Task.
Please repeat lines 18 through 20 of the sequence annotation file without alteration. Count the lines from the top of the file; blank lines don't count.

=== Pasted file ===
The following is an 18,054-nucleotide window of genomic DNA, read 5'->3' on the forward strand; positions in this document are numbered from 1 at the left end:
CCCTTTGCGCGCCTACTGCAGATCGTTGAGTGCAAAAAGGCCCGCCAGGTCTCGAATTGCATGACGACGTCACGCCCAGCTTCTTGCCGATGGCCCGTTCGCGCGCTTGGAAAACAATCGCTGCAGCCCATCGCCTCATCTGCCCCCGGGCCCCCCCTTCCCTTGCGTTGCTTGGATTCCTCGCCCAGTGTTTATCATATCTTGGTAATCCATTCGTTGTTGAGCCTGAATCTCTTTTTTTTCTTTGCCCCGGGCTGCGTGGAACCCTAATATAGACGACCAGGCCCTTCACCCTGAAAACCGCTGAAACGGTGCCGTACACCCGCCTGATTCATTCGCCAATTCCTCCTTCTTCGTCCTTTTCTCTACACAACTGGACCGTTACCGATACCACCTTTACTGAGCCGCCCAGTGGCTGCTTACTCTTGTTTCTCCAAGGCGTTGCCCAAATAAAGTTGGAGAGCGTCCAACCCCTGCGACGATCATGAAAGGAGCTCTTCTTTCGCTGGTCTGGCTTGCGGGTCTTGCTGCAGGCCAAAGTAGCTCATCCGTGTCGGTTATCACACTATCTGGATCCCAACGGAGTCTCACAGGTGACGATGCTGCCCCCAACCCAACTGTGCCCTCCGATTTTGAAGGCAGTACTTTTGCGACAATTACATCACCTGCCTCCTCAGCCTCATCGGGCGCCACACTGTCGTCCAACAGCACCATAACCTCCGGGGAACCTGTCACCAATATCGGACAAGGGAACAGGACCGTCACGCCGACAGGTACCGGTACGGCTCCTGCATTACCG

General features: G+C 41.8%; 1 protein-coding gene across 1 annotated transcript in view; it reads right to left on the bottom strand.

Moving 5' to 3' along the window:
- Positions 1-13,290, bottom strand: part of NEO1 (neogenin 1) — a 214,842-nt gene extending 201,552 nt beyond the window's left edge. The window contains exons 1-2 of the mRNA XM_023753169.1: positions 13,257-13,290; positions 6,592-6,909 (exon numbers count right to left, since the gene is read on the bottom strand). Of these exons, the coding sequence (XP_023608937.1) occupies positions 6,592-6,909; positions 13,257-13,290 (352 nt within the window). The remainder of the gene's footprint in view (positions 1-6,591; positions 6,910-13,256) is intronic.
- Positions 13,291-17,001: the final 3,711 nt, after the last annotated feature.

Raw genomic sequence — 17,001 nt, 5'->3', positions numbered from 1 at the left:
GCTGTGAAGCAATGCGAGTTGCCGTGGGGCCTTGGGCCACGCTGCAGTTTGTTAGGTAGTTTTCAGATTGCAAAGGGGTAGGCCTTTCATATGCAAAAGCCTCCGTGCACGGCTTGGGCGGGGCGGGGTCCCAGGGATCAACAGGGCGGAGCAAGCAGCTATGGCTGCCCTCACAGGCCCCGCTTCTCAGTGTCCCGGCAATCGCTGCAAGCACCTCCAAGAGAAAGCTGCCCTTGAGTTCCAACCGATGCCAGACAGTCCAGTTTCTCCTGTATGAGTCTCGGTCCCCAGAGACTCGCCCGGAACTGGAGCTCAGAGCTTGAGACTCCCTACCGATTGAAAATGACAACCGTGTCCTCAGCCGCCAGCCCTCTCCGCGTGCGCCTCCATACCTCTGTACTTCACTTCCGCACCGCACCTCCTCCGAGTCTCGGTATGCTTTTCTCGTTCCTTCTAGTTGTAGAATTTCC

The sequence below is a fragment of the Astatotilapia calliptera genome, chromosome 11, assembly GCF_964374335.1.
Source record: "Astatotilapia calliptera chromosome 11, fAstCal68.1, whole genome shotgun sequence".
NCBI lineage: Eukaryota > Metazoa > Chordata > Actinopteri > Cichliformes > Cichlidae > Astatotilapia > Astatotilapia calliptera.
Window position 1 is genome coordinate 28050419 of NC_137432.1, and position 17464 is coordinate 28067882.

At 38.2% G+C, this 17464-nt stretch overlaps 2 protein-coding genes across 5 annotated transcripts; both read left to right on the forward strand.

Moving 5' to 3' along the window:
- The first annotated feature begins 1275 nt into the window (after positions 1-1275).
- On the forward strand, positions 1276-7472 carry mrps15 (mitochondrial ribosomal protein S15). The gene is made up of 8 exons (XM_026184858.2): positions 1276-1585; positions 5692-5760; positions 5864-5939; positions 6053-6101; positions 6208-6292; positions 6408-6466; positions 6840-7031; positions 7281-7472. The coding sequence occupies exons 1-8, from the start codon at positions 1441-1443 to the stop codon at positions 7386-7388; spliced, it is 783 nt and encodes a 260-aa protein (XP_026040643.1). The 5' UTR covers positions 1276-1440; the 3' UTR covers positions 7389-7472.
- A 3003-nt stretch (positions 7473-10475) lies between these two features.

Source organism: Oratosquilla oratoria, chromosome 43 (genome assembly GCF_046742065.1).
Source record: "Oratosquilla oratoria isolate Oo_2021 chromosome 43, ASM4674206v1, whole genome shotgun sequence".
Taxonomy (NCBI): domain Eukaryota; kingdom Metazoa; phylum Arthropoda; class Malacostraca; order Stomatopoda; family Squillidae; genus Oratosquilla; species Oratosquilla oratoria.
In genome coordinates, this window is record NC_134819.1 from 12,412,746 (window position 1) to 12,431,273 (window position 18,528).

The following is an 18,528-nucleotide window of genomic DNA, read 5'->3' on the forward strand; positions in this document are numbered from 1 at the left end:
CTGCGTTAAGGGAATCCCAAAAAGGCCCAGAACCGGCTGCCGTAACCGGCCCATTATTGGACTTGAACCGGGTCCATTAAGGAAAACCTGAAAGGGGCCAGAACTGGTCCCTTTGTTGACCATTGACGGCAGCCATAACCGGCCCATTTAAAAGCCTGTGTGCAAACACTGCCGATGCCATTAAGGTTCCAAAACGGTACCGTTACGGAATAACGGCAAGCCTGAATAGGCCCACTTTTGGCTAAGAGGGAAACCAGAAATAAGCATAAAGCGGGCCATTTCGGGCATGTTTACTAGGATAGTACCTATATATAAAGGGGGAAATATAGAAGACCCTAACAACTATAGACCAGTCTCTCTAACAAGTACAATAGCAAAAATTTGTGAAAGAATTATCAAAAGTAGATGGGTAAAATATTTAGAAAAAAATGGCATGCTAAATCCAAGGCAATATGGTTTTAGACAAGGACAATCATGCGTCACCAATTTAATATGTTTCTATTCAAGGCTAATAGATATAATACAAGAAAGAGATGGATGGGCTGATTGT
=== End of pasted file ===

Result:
Source organism: Oratosquilla oratoria, chromosome 43 (genome assembly GCF_046742065.1).
Source record: "Oratosquilla oratoria isolate Oo_2021 chromosome 43, ASM4674206v1, whole genome shotgun sequence".
Taxonomy (NCBI): domain Eukaryota; kingdom Metazoa; phylum Arthropoda; class Malacostraca; order Stomatopoda; family Squillidae; genus Oratosquilla; species Oratosquilla oratoria.